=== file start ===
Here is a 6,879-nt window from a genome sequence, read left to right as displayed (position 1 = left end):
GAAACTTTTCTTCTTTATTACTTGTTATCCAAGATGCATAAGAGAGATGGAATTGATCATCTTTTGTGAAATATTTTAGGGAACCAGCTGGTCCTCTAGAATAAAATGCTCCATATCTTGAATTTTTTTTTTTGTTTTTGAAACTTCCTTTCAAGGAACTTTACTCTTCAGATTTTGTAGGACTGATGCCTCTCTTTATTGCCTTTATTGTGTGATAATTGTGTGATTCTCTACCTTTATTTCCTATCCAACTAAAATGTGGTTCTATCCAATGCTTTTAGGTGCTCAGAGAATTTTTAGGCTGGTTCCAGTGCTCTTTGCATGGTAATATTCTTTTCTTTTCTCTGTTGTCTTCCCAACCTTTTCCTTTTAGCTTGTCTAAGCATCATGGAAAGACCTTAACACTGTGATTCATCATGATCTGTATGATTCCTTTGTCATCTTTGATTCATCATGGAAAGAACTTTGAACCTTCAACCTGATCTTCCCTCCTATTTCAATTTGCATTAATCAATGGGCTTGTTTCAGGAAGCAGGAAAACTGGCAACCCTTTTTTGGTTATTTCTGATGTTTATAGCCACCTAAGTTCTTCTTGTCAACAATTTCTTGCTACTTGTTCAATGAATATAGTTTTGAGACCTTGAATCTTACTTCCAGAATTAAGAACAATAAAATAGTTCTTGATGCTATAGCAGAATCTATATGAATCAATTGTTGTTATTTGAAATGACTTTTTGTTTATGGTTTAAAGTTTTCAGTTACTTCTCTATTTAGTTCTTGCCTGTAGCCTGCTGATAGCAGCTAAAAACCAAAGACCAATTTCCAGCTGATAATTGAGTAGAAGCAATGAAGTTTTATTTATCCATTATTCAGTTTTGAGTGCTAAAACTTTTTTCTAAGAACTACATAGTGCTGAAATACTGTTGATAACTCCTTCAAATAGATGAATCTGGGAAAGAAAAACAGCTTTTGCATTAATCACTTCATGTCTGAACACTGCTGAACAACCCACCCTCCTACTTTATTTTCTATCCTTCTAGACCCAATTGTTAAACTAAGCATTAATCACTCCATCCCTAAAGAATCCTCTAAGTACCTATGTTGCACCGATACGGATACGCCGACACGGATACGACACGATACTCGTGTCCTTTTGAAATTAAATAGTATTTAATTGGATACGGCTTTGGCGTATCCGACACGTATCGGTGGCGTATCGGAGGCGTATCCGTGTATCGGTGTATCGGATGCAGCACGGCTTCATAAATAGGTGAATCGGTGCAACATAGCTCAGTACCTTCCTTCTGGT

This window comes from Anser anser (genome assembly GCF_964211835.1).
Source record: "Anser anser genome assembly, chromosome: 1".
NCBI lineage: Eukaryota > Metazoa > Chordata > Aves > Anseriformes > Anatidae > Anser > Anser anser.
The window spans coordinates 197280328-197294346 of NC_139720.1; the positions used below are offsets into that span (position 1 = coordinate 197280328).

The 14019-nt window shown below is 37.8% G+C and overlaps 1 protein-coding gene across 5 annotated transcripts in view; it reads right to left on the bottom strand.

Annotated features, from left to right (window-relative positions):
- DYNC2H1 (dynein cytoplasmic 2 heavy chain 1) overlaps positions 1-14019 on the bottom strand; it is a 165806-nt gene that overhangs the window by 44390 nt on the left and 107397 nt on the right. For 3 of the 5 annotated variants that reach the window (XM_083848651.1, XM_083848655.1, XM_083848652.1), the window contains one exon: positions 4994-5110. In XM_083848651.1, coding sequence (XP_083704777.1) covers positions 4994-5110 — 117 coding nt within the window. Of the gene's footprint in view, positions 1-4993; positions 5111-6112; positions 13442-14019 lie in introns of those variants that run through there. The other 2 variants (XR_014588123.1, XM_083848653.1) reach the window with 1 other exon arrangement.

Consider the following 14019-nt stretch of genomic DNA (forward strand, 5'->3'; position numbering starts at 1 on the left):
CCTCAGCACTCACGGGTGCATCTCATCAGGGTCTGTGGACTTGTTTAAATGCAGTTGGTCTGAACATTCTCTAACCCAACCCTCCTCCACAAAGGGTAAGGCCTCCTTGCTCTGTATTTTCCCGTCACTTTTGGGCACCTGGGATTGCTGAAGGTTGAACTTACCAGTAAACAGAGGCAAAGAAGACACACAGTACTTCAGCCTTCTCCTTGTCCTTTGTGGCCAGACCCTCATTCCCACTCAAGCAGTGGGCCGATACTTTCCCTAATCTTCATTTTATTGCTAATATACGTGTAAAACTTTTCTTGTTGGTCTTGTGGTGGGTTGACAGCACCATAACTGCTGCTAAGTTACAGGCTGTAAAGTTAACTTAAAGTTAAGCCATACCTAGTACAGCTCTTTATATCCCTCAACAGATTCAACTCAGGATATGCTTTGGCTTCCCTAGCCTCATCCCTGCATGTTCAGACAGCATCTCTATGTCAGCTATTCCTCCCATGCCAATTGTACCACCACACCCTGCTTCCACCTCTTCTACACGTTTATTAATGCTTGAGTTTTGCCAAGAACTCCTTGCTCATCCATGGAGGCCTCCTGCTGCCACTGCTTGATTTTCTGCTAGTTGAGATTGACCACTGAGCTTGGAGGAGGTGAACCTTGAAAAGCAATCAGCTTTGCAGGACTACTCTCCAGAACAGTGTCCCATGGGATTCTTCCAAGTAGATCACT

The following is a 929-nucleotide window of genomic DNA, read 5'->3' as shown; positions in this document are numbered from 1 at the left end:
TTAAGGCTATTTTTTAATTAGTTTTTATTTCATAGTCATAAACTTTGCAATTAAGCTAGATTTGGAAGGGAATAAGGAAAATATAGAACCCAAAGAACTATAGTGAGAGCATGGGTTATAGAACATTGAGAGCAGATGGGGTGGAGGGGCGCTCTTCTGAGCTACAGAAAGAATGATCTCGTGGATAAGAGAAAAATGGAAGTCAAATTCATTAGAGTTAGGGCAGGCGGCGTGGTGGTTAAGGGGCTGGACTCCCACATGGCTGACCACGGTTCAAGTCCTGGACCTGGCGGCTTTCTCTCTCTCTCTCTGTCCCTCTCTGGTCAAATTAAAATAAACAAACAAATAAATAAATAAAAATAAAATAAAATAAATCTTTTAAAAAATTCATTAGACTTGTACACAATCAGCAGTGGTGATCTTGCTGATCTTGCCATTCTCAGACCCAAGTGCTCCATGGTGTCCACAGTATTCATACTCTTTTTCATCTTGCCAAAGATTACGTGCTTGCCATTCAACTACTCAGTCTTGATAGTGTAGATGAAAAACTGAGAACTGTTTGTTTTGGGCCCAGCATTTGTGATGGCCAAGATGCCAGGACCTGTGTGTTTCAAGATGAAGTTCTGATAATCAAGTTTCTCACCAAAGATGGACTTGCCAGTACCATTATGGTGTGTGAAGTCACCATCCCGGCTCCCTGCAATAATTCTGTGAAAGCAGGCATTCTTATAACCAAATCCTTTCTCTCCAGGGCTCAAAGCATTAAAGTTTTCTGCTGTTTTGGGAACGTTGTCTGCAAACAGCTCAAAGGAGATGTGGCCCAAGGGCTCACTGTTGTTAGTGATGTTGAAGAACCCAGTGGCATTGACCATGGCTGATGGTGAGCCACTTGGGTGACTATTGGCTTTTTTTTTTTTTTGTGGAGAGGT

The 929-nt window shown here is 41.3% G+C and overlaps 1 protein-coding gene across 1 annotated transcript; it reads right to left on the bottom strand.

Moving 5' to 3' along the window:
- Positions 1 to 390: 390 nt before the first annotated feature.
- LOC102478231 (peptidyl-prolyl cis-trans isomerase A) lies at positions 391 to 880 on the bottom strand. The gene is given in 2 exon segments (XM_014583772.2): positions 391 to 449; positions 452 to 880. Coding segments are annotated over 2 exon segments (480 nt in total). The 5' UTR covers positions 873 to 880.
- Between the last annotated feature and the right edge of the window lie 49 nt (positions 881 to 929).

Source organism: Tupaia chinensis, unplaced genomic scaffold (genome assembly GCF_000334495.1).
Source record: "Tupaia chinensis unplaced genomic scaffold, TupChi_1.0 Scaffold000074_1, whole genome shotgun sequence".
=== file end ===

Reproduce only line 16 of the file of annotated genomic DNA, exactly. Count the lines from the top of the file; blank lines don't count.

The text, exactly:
- Positions 1 to 390: 390 nt before the first annotated feature.